Let’s walk through this with some diagrams. Below are pictures of 4 scenarios while running OZ to the tight-end side of a 43 Over defense. The rest of the defense isn't shown because they should be getting cutoff from the point of attack. In the first scenario, the running back reads that the tight-end has reached and sealed the defensive end by his third step. This read tells him that he is taking it to the outside. In the rest of the scenarios (2 through 4), the defensive end has keep outside contain or he is skating towards the sideline. After seeing this on the third step, the running back is now going to immediately look in at the 3 tech to see where he is going to make his ONE cut. In scenarios, 2 and 3 the 3 tech has been reach and this now tells the running back that he is cutting the ball up and outside the 3 tech. In scenario 4, the 3 tech has not been reached. In this case the running back is going to cut behind the 3 tech.
Below, pictures some scenarios that could occur when running the play toward the split-end side of a 43 under front. All else remains the same expect that the secondary read become much quicker because the primary and secondary read are right next to each other.
Video Break Down (Michigan State Spartans - 2010)
When watching these clips watch the running back's read. They tell you every time where to take the ball.
On this play, I don't like how the running back bows his path. Running sideways allows more time for the defense to pursue to the ball and increase the chance of a negative play. I believe a bad first step cause him to have to bow out. The running back needs to make sure to get aligned with landmark and stay on his track until his read tells him to take it outside or until he cuts it up. However he does a great job at reading his keys. The primary read skates towards the sideline and the secondary read get cutoff, allowing him to cut it up north-n-south outside the secondary read.
On this clip, notice where the running back makes his cut to get north-n-south. It is at his landmark. He does a good at recognizing the DE keeping outside contain. In addition, having the 3 tech get drove down the field make the secondary read whole a lot easier. (Side note: If the running back would have started to dance around in the backfield, the 1 tech would have dropped him for a loss. "One Cut Rule")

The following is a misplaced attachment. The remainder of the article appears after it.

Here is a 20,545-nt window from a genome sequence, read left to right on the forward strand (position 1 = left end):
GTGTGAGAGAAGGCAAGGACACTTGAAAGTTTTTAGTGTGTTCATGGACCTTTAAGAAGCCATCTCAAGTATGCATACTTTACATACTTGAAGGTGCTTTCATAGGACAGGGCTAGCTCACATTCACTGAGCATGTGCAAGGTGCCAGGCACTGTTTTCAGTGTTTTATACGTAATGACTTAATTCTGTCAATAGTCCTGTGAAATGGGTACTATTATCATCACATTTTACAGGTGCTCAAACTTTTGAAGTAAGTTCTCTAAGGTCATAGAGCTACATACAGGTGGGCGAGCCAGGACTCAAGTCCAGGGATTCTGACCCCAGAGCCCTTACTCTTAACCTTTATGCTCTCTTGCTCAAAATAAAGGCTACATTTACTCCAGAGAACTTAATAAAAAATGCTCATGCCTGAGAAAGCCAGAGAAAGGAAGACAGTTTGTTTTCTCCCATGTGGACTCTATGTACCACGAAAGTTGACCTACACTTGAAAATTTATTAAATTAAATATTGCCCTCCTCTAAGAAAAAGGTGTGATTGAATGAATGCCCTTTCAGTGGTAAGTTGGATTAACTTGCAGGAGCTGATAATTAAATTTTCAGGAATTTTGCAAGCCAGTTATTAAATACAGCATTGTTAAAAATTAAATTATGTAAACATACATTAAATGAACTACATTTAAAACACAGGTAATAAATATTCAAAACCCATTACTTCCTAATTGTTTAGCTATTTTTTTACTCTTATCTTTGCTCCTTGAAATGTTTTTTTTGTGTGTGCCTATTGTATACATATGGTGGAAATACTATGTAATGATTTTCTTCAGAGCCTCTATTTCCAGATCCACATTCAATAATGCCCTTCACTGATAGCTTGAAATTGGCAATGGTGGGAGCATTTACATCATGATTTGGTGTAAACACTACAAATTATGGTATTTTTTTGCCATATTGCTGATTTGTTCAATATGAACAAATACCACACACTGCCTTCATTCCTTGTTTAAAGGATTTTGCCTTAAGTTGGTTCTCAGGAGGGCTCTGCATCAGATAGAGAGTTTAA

This is hard to see but notice the primary read get sealed. This tells the running back to take it outside. (Side Note: The play-side receiver knows how to "Push-Crack". I will take a 1 on 1 situation with a running back against a corner any day of the week.
This is a better example of seeing the primary read get sealed and telling the running back to take it outside.
In this example, the primary read skates toward the sideline (telling the back to look inside to the secondary read). The secondary read doesn't get reached and the running back has to cut it up behind him. In addition, the backside tackle doesn't get his job done at cutting off the backside 3 tech so the back has to cut behind him too. Notice where he is cutting, it is at his landmark making OZ a "Cut Up" play and not a "Cut Back" play.
4:50 & 4:57
These two plays are great examples of the back running towards his landmark and cutting it up when he gets there. Both the primary and secondary reads skate towards to the sideline, allowing the back to cut it up north-n-south.
You have got to coach the running back in order to become great at this play. The running back needs to align at 7 yards behind the ball. On the first step, the running back needs to get aligned on a track towards the tight-end's butt. The running back is going to read the first down defensive lineman from the outside-in, making his decision to either take it outside or cut it north-n-south by the third step (One Cut Rule).
Check out Coach Hoover's Running Back drills and the videos posted by Brophy with Alex Gibbs talking about OZ.